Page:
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More Southern Food
June 6, 2009
Before the revolution in cooking technology that occurred in the latter years of the nineteenth century, the Southern kitchen wasn’t a particularly pleasant place to be.
From the founding of Jamestown until the middle of the nineteenth centuries, cooking for plantation and backcountry cabin was done on the open hearth. Site-made brick was the material of choice for fireplaces, hearths and chimneys, but it was extremely labor intensive to make and expensive, so its use was mostly restricted to the wealthy. In most Southern homes of the eighteenth and nineteenth centuries, fireplaces and chimneys were fashioned from locally procured stone. If stone was scarce, the chimney above the roofline of the cabin was often made of wattle and daub, which was essentially sticks held together with clay. While the stone hearths could withstand the high cooking temperatures, a layer of thick plaster usually protected the brick hearths.
The goal of all homeowners was to have the kitchen separate from the main house to cut down on noise, odors, smoke and the ever-present danger of the main house burning down if a kitchen fire got out of hand. As soon as they could afford the time to do so, settlers built another room onto their cabins, separated by ten feet or more from the original structure. The old house became the kitchen, and the newer structure with a smaller and less dangerous fireplace became the living quarters.
Plantations, which had large numbers of mouths to feed, almost always had separate cookhouses, usually wood frame buildings with brick or stone floors. The interior walls were usually wood plank rather than plaster, and whitewashed regularly to keep them clean from the accumulation of soot from the large hearths.
The hearths in these cookhouses were huge, sometimes ten feet wide and four feet deep. Andirons set six feet apart held the large supply of oak and hickory logs needed to stoke the fire. The fires were kept going all day and the coals were banked at night to make starting the next day’s fire easier. The heat from these fireplaces was horrendous, especially in the stifling summers of the Carolinas and Georgia. An oven for baking was usually built into the side of the fireplace on larger farms and plantations, while in the backcountry, ashcakes and hoecakes were baked in the coals.
These brick ovens were the height of luxury for those on the receiving end of the goodies they produced, but made the cook’s life even more difficult. Patricia Brady Schmit, in her introduction to Nelly Custis Lewis’s Housekeeping Book (1982) wrote: “The oven involved a great deal of labor to use and generated terrific heat in the kitchen, even beyond that of the usual roasting fire in the hearth. Therefore the oven was heated only once a week, and all major baking was done at that time. A strong fire was built on the floor of the oven very early in the morning and stoked so that it burned fiercely: the oven door was left ajar to provide oxygen for the fire.”
After the fire had burned down to coals, they were raked out and discarded; the oven, having retained the heat from the roaring fire, was now ready to use. Pans of bread dough, cakes, cookies and other items to be baked were placed in the oven in descending order by the amount of time they needed to bake; items that needed a short amount of time at high heat went in first. As the oven gradually lost its heat, items such as cakes that required longer baking times at lower temperatures took their place in the oven until all the baking for the week was done.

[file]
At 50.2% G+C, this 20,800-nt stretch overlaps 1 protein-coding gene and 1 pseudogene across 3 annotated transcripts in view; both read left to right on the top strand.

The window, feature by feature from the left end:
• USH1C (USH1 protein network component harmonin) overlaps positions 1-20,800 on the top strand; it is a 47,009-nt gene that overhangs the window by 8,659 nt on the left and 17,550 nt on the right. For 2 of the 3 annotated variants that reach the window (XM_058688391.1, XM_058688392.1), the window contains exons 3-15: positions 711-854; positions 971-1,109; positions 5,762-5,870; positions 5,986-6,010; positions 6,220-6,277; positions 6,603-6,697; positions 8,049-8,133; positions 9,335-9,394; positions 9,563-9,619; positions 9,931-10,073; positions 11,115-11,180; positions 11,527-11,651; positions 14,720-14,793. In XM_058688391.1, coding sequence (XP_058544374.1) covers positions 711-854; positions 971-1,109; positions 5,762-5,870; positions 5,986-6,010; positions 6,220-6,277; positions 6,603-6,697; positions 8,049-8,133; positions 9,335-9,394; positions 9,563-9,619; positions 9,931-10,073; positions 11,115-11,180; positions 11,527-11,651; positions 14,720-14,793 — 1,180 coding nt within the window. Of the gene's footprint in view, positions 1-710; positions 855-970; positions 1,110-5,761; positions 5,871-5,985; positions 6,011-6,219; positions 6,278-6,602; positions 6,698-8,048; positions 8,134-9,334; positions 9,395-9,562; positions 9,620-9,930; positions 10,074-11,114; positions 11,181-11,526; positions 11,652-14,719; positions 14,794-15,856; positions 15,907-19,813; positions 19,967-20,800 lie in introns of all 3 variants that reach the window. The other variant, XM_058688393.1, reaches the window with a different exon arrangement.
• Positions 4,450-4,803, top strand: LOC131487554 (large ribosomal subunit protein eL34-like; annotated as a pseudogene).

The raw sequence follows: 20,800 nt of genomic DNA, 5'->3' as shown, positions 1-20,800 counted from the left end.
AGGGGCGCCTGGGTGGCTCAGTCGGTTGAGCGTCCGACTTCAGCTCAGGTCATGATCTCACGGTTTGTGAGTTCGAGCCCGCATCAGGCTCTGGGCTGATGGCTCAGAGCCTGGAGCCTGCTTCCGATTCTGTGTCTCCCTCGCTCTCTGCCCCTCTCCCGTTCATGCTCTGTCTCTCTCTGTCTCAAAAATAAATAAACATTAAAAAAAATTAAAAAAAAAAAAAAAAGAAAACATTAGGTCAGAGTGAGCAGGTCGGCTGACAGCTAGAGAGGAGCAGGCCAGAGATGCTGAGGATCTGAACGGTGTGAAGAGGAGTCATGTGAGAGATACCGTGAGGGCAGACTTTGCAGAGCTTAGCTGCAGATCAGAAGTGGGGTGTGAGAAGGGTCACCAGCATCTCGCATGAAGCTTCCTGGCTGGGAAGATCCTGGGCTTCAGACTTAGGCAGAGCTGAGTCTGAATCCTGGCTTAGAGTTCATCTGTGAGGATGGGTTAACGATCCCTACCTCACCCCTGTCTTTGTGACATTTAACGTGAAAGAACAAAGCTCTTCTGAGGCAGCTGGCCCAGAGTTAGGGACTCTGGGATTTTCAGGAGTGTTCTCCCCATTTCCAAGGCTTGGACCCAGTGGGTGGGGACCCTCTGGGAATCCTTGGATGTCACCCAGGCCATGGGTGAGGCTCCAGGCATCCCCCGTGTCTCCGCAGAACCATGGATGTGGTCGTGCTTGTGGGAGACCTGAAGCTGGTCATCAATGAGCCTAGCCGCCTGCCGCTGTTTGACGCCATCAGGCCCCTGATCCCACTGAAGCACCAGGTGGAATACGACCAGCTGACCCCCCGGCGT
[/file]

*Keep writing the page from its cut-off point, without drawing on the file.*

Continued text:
The fireplaces of plantations were often state of the art, as Joe Gray Taylor pointed out in Eating, Drinking and Visiting in the South (1982): “On a built-in ledge lay the back bar, sometimes as much as six feet from the fireplace floor. Hooks of various lengths hung from the back bar, designed so that pots and kettles could hang at various distances from the fire. Trivets of various heights sat on the floor so that food could be placed at exactly the desired distance from the coals.”
Plantation kitchens often boasted several sizes of iron or brass pots, iron spits turned by wall mounted clockwork mechanisms for roasting meats, and long handled skillets (called spiders) equipped with legs and lids for placing coals under and over them.
Martha McCulloch-Williams remembered the equipment found in the plantation kitchen of her youth in Dishes & Beverages of the Old South (1913): “The pots themselves, of cast iron, with close-fitting tops, ran from two to ten gallons in capacity, had rounded bottoms with three pertly outstanding legs, and ears either side for the iron pot-hooks, which varied in size even as did the pots themselves. Additionally there were…spiders, skillets, a couple of tea-kettles, a stew kettle, a broiler with a long spider-legged trivet to rest on, a hoe-baker, a biscuit-baker, and waffle-irons with legs like tongs. Each piece of hollow ware had its lid, with eye on top for lifting off with the hooks. Live coals, spread on hearth and lids, did the cooking.” There were also long metal dripping pans that were placed underneath meat as it was roasted to catch drippings for gravy; root vegetables such as potatoes, carrots and parsnips were often put in these pans to simmer in the meat juices.
Other tools of the plantation cook’s trade included long-handled shovels for banking coals and shoveling them under Dutch ovens and pots, pokers and bellows for tending the fire and long-handled tongs, spoons and skillets. Iron hooks of various lengths called trammels were used to suspend pots from the back bar at different heights above the fire to regulate cooking temperature.